For helping professionals: This book offers a conversational map which can assist therapists who meet weekly with young people, or counselors, nurses and tutors who may have a limited amount of interactions with a child. The beauty of SBC is that, at times, one conversation alone can leave behind glittering sparkles of competency in a young person's life. Experienced on a regular basis SBC have cumulative effects on the young person's sense of self-worth and confidence in many areas of life.
Therapists new to the field will appreciate having such an effective and respectful map which often leads to meaningful changes. Experienced practitioners will value the new skilled-based conversational possibilities presented by the book.
In sum, parents, teachers and helping professionals interested in supporting kids develop confidence, competence, and compassion, can enrich children's lives through Skill-Boosting Conversations (SBC). Discovering The Skill-ionaire in Every Child is life-transforming!
The book is divided into eight chapters. Chapter 1 invites readers to imagine how they would respond to the unexpected events in the lives of three different young people. Readers' typical responses are examined in terms of their intentions (usually well-meaning) and actual effects (often inadvertently negative). Some of the latest neuroscience findings on optimal learning context are then explained with their implications for alternative responses to problem situations. The concept of Skill-Boosting Conversations (SBC) is also introduced, with plenty of examples of real-life dialogues.
In chapter 2, I review the positive repercussions of SBC on four aspects of young people's development and relationships: 1. experience of conversations about a particular event (emotions and brain research involved, who's in the position of knowing, etc.); 2. sense of self (self-worth, self-confidence, logical thinking, responsibility and response-ability); 3. attitude towards others (empathy, awareness of others' intentions and goals, awareness of context, helpfulness); and 4. relationships with adults (power, intimacy, appreciation, and trust).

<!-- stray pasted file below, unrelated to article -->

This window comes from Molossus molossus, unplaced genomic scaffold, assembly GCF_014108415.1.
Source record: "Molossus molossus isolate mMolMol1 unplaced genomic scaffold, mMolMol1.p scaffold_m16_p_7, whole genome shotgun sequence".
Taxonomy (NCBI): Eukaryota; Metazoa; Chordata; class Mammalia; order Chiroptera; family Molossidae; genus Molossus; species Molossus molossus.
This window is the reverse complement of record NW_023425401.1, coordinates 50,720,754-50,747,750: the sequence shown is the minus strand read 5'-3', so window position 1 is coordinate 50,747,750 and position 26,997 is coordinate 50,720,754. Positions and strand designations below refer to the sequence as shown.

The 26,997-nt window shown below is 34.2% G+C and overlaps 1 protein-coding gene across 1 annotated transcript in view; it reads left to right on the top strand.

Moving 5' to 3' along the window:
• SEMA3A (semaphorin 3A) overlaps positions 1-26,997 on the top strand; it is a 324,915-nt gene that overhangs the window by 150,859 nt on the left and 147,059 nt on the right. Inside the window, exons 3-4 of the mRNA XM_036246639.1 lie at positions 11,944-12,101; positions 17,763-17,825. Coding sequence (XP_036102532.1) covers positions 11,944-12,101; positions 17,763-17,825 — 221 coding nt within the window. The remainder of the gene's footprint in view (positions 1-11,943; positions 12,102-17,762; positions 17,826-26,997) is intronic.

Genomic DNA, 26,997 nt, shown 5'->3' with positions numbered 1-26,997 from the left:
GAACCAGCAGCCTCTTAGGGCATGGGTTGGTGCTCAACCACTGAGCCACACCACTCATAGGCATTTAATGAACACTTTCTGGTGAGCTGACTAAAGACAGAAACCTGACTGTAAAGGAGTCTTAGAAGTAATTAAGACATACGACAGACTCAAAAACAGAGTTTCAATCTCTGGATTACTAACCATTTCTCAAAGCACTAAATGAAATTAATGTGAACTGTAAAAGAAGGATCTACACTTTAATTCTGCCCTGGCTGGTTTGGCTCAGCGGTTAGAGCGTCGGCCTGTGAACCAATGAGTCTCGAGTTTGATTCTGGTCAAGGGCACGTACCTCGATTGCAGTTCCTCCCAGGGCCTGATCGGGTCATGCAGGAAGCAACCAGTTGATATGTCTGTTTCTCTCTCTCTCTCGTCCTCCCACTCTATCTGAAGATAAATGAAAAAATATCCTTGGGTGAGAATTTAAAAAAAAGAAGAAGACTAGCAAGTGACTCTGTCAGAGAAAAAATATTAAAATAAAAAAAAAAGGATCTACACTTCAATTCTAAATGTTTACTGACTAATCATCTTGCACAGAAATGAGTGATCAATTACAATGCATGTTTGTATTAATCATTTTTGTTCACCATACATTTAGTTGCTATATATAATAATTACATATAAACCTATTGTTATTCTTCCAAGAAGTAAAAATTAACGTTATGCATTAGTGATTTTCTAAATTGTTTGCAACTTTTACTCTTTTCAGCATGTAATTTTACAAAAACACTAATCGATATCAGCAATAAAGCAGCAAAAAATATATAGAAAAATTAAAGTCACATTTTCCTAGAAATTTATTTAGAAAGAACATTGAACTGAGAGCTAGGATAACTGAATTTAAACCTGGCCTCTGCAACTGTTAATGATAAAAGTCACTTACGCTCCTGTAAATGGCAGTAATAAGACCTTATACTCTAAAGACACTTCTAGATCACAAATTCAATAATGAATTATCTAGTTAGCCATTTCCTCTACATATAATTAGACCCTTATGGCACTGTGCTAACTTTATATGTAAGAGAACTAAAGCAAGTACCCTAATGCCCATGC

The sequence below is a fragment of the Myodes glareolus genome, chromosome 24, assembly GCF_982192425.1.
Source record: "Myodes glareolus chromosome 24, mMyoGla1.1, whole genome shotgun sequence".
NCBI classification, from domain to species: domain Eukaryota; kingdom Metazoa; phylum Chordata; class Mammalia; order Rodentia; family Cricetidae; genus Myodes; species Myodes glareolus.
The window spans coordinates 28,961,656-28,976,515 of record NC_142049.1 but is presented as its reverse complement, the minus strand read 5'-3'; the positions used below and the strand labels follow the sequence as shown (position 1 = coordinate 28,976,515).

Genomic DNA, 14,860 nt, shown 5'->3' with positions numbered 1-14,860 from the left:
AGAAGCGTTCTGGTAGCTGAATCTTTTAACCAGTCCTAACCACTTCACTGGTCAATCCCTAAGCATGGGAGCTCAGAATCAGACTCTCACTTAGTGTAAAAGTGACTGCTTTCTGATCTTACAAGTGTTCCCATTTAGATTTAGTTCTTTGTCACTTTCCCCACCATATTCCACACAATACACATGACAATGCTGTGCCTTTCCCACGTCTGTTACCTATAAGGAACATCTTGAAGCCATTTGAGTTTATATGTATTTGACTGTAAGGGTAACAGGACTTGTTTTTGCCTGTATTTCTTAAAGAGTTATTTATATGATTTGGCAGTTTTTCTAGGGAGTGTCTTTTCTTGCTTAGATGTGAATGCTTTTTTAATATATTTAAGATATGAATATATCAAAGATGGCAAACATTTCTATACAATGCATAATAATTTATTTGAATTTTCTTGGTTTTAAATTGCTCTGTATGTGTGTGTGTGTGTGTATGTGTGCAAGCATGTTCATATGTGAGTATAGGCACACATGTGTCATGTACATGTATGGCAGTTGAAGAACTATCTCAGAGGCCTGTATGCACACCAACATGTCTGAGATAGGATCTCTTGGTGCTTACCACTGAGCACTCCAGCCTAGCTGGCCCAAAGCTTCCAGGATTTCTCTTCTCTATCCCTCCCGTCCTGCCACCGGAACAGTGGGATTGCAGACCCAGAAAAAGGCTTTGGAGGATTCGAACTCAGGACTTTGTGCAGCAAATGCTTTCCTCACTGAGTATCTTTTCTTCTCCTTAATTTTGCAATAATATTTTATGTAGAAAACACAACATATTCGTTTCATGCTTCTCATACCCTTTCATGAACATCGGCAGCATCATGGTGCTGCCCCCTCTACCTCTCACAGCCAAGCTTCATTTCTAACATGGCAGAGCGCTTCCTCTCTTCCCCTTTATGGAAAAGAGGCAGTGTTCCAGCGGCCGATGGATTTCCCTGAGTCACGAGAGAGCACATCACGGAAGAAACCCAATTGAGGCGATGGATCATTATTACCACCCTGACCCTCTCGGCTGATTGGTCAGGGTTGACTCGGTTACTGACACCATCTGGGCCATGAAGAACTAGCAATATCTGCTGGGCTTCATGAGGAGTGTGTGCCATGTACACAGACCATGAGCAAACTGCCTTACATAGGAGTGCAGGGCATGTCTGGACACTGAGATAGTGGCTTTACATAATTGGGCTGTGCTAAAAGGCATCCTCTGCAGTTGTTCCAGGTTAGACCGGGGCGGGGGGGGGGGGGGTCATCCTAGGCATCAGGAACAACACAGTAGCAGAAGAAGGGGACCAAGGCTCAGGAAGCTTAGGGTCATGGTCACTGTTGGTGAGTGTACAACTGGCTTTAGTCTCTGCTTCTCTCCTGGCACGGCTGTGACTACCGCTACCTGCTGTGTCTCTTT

In chapter 3, six different types of responses to problems are presented. I explain how to extract the thinking strategies involved in the three problems that were successfully solved and look at the partially helpful ideas generated in the three unsolved problem scenarios. Different methods to engage in SBC for each of these situations are provided with examples and lively transcripts of conversations.
Chapter 4 discusses the existence of unnoticed treasures. Successes occur all the time, but it is simply impossible for any observer to see all of another person's successes, youth or adult, because we do not see the thinking inside their brain and do not oversee all of their activities. Getting young people to identify and share successes, especially those which occurred in our absence, can be very fruitful and exciting for parents, educators, and therapists. It is like searching a starry sky for a special galaxy or digging the earth for a precious treasure. You know there's probably something there, but the trick is to find it. Discovering unnoticed successes can be particularly difficult because they are encoded with a neutral or slightly positive emotion, which makes them less discernible.
Discovering these treasures requires artful questioning because young people forget and sometimes do not recognize a success as a success. Information gleaned from neuroscience and studies of memory are particularly useful for helping us extract forgotten or unnoticed successes. In this chapter, I point to some of the most useful data and current brain research on reactivating experiences that are embedded in neutral emotions. Examples of different conversations adults have had with children are used to illustrate the process. The chapter ends with an organized map to guide readers' explorations of successes.
In chapter 5, each small detail of information about an event is discussed as being like a building block, like an "experiential lego". You can leave experiential blocks scattered on the "floor of the mind", use them to build a cage by focusing on the problematic aspects of the event, or use them to progressively build a museum of valuable treasures. In this chapter, readers are offered concrete practices that allow them to use "experiential legos" to enhance young people's emotional and social intelligence.